For the folks at Bisla's, any occasion is liable to ignite a party. The sports bar trots out drink specials for the usual stuff—the NBA draft, UFC championships, and the MLB All-Star game; but even the with nonstop, wall-to-wall sports coverage on their flat screens, the staff can't help themselves from dreaming up new causes for celebration. On a given night, patrons are likely to walk into live music, or partake in the ever-popular College Night, in which revelers relive their undergrad days by reading silently at the bar. Wednesdays give patrons the opportunity to soak in country music.
On the off chance Bisla's isn't crackling with the kinetic energy of revelry, the staff makes up for it with a salvo of happy-hour specials. Mondays bring dollar tacos, Tuesdays bring 50-cent wings, and Thursdays bring sliders for a dollar. Every other day of the week, the cooks keep busy plating classic bar food, such as half-pound Angus burgers. Lunch is served beginning at 11 a.m.
Even before it was a restaurant, the building that houses Brookside Restaurant and Bar was dedicated to the enjoyment of food and drink. It was originally built in 1911 as a guesthouse for a local winery, where visitors could sample the local vino, have a hearty, home-cooked meal, and gossip about President Taft’s sultry moustache. Today, the restaurant continues to uplift visitors with home-cooked meals; the menu includes certified Hereford burgers, grilled rib eye, and other American classics. It even has Monday-, Wednesday-, and Friday-night barbecue specials served straight from the smoker.
If Blue Cue doesn't look like a typical pool hall, that's because it isn't. The billiards spot doubles as a restaurant, and nearly everything about it?from the bright blue pool tables to the sleek couches propped against exposed-brick walls?contributes to an atmosphere that's classy and upscale without being pretentious. That atmosphere carries over to a menu of comfort foods headlined by charbroiled burgers, hot dogs, and New York-style pizzas. Pair any of the above with a drink from the bar, such as a draft of seasonal Sierra Nevada or signature blue island punch.
From its origins in the 1860s as a house of ill repute to its time as a legally dubious watering hole during prohibition, The River City Saloon has deep roots in the seedy history of American nightlife. Today however, the saloon blends an old-timey aesthetic with more family-friendly fare. Kids can saunter up to the bar—a vintage 1905 triple-arch Brunswick—and order a glass of old west sarsaparilla, brewed locally at River City Brewing Company. Peanuts are also available, and visitors are welcome to throw the shells on the floor, in homage to the days when saloons had dirt floors and rampant elephant infestations.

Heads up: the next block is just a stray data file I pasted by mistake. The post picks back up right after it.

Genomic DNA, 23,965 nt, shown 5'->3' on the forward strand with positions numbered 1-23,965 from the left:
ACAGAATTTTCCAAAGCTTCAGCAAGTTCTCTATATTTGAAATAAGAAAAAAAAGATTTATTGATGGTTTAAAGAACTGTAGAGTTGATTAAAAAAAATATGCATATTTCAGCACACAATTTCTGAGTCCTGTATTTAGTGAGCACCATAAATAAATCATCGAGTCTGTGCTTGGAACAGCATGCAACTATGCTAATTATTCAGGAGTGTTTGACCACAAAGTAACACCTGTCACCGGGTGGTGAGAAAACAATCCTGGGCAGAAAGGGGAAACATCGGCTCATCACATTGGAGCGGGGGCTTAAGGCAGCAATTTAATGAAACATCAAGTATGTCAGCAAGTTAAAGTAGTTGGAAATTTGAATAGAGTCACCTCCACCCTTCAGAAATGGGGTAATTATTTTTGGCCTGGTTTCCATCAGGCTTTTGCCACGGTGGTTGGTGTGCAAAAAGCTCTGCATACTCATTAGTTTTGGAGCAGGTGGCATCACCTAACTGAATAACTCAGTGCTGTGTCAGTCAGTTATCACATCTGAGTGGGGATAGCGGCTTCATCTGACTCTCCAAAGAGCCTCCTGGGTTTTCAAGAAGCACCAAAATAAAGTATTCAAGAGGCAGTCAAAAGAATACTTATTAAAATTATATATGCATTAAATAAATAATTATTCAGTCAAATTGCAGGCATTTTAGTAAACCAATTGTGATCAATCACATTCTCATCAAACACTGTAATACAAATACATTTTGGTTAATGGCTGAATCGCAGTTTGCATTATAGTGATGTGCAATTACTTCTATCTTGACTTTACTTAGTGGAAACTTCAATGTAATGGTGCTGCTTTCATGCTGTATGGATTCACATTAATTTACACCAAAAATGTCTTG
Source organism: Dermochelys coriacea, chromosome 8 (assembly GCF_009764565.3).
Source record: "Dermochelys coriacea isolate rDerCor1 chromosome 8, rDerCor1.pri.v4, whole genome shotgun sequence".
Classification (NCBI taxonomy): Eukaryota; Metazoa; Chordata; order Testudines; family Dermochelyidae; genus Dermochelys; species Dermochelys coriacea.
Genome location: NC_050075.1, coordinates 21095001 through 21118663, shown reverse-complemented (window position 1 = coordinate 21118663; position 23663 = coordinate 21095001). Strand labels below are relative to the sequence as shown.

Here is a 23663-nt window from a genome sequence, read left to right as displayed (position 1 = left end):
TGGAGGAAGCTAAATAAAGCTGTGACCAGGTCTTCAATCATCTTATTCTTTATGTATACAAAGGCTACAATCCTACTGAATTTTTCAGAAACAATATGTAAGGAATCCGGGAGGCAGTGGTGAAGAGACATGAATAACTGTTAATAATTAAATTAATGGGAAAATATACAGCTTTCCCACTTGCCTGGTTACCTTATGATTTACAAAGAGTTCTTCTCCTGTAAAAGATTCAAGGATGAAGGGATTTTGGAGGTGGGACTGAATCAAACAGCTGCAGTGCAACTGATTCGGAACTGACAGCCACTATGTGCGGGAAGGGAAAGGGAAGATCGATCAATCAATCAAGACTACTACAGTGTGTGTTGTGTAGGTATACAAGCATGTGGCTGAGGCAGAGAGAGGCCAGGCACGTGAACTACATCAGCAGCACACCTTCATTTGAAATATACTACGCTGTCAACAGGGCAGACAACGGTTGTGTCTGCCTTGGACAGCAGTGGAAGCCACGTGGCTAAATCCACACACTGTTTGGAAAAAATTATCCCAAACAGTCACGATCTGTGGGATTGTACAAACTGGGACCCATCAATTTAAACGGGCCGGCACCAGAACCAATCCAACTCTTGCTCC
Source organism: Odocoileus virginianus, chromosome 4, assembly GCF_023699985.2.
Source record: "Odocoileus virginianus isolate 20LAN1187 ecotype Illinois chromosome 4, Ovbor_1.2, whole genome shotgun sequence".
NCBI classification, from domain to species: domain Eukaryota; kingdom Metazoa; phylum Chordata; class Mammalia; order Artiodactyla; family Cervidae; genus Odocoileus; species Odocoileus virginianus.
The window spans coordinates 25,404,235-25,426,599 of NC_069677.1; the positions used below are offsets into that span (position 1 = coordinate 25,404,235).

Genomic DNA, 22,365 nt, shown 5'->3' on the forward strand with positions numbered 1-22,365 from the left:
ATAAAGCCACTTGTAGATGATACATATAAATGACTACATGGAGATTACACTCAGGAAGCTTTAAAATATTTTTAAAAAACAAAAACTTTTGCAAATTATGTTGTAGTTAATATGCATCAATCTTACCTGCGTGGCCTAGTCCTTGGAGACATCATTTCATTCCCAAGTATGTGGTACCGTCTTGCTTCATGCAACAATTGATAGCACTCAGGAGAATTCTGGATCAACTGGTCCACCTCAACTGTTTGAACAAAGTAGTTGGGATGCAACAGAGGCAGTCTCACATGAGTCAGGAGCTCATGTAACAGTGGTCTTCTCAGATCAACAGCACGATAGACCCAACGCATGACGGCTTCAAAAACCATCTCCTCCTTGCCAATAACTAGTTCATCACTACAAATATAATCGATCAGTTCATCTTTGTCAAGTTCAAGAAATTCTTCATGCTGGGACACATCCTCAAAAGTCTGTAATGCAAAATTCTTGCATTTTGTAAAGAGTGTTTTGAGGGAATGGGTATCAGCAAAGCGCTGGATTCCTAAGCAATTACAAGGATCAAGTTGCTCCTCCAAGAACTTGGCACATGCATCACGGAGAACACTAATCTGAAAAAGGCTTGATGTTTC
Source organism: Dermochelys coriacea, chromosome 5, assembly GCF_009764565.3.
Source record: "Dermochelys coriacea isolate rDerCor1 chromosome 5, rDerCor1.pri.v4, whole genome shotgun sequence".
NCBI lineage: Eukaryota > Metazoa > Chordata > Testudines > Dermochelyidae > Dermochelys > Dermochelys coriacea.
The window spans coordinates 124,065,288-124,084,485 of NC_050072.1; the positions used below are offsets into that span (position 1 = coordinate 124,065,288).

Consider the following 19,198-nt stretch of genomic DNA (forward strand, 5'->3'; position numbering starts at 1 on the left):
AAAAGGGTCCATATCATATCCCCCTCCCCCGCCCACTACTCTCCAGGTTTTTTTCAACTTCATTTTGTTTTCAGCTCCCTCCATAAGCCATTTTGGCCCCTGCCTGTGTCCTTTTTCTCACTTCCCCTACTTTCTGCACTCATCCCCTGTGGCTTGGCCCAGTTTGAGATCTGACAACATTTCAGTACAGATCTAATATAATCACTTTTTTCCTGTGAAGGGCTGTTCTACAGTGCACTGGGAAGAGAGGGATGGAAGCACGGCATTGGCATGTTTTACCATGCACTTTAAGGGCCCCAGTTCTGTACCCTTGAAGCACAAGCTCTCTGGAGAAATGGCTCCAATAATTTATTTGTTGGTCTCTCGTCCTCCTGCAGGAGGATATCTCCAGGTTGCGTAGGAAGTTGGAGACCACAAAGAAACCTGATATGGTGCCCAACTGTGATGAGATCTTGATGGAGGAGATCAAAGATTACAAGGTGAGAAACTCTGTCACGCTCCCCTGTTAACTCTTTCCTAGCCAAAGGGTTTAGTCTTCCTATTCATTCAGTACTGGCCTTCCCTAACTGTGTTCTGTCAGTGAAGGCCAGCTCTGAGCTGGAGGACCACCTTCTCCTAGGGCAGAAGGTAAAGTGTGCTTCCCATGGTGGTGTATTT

The saloon's pub food is cooked with a hot-air fryer, a grease-free alternative to a deep fryer, and its hoagie sandwiches are served alongside chips and pickle spears. On the weekends, karaoke and music videos make old-west cowboys thankful that Bieber fever has a much lower casualty rate than yellow fever once did.
The best pool halls keep it simple: fresh green felt on the tables; cues that haven't been warped by age or splintered by bar room jousters; pitchers of beer on tap with neon signs to match. And, of course, a jukebox, preferably one with Warren Zevon's "Werewolves of London" or George Thorogood's "Bad to the Bone." These are the basics of a good pool experience, and Hot Shots Billiards has got them down pat. The 22-year-old establishment is a paradise for players tired of hunting down pool tables in the back of noisy bars and staking claim over them with guttural growls. The pool hall treats players to Monday night 8-ball tournaments, Wednesday and Friday night 9-ball tourneys, and Thursday night specials for ladies. Besides the bevy of maintained tables, Hot Shots also sports ping-pong tables, comfort foods such as tacos and nachos, and lessons for novice players.
When Primo's Swiss Club in Oak Park closed, its empty building was left to the elements, growing more dilapidated with every year. That is, until the owners of Arthur Henry's Supper Club & Ruby Room stepped in. They painstakingly restored the historic building's interior, exterior, and secret trans-dimensional wormholes, creating an elegant supper club and late-night lounge. The renovation's piece de resistance is a large, communal grill placed in the center of the dining room?here, diners grill their own rib-eyes, filet mignons, and skewers of marinated tenderloin or scallops exactly the way they desire, complete with seasonings. Once the meat is grilled to perfection, diners return to their tables where side salads and slices of house-made garlic bread await.
To help wash down every bite, the bar serves a well curated selection of craft beer and mixes cocktails ranging from classic mint juleps to house creations such as the Dancing Grizzly: a blend of scotch, simple syrup, and fresh orange juice. On many nights, live musicians provide a lively soundtrack to dining and drinking.